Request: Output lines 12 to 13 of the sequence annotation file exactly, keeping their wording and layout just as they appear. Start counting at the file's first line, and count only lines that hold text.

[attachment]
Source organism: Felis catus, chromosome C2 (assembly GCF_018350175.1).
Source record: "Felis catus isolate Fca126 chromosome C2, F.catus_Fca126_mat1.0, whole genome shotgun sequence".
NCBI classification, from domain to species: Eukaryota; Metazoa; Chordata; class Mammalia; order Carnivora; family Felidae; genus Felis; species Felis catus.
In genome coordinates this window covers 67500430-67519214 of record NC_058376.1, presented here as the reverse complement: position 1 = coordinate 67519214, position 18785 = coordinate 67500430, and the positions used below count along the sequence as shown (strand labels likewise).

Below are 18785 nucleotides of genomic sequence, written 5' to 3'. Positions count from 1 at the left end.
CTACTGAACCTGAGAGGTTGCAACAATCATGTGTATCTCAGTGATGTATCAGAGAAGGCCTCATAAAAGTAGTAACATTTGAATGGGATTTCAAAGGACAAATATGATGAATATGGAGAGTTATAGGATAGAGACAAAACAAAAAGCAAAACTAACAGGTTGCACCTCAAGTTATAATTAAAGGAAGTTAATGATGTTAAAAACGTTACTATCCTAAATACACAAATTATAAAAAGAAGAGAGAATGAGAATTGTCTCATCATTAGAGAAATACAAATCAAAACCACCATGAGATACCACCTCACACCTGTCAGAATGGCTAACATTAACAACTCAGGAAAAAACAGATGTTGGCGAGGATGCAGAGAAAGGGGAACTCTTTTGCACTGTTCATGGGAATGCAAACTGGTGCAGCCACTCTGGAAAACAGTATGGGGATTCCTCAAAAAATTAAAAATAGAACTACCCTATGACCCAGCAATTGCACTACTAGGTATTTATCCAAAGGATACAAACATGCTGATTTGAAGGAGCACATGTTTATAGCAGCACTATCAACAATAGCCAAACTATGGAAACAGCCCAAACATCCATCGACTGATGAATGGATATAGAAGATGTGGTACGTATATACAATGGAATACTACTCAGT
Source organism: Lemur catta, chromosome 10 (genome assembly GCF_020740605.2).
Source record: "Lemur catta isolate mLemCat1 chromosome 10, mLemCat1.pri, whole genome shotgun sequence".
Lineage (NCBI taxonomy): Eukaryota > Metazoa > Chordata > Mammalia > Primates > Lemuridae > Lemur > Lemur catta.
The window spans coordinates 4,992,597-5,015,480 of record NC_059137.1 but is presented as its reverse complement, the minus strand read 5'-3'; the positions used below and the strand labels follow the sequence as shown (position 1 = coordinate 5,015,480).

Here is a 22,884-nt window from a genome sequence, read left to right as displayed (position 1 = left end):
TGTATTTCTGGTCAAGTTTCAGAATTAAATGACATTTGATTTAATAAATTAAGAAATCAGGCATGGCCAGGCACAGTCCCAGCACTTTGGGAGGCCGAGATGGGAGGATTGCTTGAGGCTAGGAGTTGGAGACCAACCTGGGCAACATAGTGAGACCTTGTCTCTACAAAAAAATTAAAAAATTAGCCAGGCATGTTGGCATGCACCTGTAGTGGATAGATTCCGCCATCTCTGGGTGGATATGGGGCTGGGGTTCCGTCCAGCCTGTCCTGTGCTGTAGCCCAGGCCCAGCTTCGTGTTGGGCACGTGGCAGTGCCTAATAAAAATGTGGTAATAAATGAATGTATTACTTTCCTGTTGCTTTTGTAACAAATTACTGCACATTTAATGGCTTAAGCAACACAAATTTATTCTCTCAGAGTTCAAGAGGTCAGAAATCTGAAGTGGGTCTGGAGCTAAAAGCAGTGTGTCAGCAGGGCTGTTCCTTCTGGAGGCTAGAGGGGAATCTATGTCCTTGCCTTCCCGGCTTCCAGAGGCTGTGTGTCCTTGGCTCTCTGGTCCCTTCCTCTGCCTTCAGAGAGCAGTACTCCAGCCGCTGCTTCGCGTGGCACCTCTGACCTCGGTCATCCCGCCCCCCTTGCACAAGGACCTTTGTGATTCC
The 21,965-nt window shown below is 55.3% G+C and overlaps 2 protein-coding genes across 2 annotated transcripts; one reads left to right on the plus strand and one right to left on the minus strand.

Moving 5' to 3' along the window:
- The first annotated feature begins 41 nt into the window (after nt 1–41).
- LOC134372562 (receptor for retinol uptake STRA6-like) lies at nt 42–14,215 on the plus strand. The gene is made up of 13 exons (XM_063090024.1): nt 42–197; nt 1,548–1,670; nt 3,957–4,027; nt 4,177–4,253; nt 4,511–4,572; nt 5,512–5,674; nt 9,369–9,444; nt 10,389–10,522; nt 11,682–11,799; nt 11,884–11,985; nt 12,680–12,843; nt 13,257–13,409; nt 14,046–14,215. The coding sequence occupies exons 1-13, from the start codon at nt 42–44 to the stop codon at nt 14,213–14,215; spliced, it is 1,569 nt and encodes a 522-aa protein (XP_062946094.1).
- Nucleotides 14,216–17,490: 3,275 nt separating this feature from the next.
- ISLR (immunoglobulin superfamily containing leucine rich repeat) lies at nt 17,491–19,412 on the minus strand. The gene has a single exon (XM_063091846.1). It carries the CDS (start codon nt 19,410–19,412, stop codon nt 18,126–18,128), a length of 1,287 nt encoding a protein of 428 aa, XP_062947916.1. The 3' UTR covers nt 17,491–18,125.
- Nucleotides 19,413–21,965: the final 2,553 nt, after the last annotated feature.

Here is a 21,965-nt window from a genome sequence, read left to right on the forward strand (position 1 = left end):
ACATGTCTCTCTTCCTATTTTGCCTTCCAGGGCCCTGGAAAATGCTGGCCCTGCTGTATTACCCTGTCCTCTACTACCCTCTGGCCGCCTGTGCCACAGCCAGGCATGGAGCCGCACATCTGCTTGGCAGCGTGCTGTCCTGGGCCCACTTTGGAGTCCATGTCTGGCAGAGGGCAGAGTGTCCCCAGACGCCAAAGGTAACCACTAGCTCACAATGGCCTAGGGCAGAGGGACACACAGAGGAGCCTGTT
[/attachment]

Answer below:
TGTATTTCTGGTCAAGTTTCAGAATTAAATGACATTTGATTTAATAAATTAAGAAATCAGGCATGGCCAGGCACAGTCCCAGCACTTTGGGAGGCCGAGATGGGAGGATTGCTTGAGGCTAGGAGTTGGAGACCAACCTGGGCAACATAGTGAGACCTTGTCTCTACAAAAAAATTAAAAAATTAGCCAGGCATGTTGGCATGCACCTGTAGTGGATAGATTCCGCCATCTCTGGGTGGATATGGGGCTGGGGTTCCGTCCAGCCTGTCCTGTGCTGTAGCCCAGGCCCAGCTTCGTGTTGGGCACGTGGCAGTGCCTAATAAAAATGTGGTAATAAATGAATGTATTACTTTCCTGTTGCTTTTGTAACAAATTACTGCACATTTAATGGCTTAAGCAACACAAATTTATTCTCTCAGAGTTCAAGAGGTCAGAAATCTGAAGTGGGTCTGGAGCTAAAAGCAGTGTGTCAGCAGGGCTGTTCCTTCTGGAGGCTAGAGGGGAATCTATGTCCTTGCCTTCCCGGCTTCCAGAGGCTGTGTGTCCTTGGCTCTCTGGTCCCTTCCTCTGCCTTCAGAGAGCAGTACTCCAGCCGCTGCTTCGCGTGGCACCTCTGACCTCGGTCATCCCGCCCCCCTTGCACAAGGACCTTTGTGATTCC
The 21,965-nt window shown below is 55.3% G+C and overlaps 2 protein-coding genes across 2 annotated transcripts; one reads left to right on the plus strand and one right to left on the minus strand.